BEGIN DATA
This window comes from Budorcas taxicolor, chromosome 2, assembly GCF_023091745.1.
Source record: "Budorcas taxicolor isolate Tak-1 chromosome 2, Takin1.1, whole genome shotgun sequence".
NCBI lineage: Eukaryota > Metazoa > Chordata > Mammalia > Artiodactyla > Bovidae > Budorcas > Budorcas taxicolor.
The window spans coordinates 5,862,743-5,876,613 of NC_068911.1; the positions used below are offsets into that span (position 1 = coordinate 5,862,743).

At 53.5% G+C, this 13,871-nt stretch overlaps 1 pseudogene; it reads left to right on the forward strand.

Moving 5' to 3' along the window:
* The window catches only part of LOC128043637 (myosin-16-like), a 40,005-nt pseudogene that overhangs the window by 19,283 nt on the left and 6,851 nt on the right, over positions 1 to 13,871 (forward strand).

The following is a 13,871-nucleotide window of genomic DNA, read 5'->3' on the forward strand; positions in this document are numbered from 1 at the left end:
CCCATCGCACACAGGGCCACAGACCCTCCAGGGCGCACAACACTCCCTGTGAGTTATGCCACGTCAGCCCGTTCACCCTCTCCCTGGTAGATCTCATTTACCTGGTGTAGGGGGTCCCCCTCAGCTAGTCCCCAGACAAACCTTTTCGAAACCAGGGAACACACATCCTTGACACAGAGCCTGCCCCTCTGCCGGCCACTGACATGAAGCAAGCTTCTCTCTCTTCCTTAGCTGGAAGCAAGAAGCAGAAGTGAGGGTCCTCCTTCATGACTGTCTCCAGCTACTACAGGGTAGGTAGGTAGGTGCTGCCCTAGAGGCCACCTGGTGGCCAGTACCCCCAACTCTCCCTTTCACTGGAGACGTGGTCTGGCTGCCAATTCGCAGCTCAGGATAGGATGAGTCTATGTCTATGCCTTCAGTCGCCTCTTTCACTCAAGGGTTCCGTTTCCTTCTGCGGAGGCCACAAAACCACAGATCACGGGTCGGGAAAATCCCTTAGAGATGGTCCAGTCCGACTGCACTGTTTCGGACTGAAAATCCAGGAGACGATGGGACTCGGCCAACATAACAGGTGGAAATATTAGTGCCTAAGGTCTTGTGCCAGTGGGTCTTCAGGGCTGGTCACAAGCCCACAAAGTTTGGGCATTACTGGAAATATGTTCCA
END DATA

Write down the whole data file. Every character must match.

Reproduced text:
This window comes from Budorcas taxicolor, chromosome 2, assembly GCF_023091745.1.
Source record: "Budorcas taxicolor isolate Tak-1 chromosome 2, Takin1.1, whole genome shotgun sequence".
NCBI lineage: Eukaryota > Metazoa > Chordata > Mammalia > Artiodactyla > Bovidae > Budorcas > Budorcas taxicolor.
The window spans coordinates 5,862,743-5,876,613 of NC_068911.1; the positions used below are offsets into that span (position 1 = coordinate 5,862,743).

At 53.5% G+C, this 13,871-nt stretch overlaps 1 pseudogene; it reads left to right on the forward strand.

Moving 5' to 3' along the window:
* The window catches only part of LOC128043637 (myosin-16-like), a 40,005-nt pseudogene that overhangs the window by 19,283 nt on the left and 6,851 nt on the right, over positions 1 to 13,871 (forward strand).

The following is a 13,871-nucleotide window of genomic DNA, read 5'->3' on the forward strand; positions in this document are numbered from 1 at the left end:
CCCATCGCACACAGGGCCACAGACCCTCCAGGGCGCACAACACTCCCTGTGAGTTATGCCACGTCAGCCCGTTCACCCTCTCCCTGGTAGATCTCATTTACCTGGTGTAGGGGGTCCCCCTCAGCTAGTCCCCAGACAAACCTTTTCGAAACCAGGGAACACACATCCTTGACACAGAGCCTGCCCCTCTGCCGGCCACTGACATGAAGCAAGCTTCTCTCTCTTCCTTAGCTGGAAGCAAGAAGCAGAAGTGAGGGTCCTCCTTCATGACTGTCTCCAGCTACTACAGGGTAGGTAGGTAGGTGCTGCCCTAGAGGCCACCTGGTGGCCAGTACCCCCAACTCTCCCTTTCACTGGAGACGTGGTCTGGCTGCCAATTCGCAGCTCAGGATAGGATGAGTCTATGTCTATGCCTTCAGTCGCCTCTTTCACTCAAGGGTTCCGTTTCCTTCTGCGGAGGCCACAAAACCACAGATCACGGGTCGGGAAAATCCCTTAGAGATGGTCCAGTCCGACTGCACTGTTTCGGACTGAAAATCCAGGAGACGATGGGACTCGGCCAACATAACAGGTGGAAATATTAGTGCCTAAGGTCTTGTGCCAGTGGGTCTTCAGGGCTGGTCACAAGCCCACAAAGTTTGGGCATTACTGGAAATATGTTCCA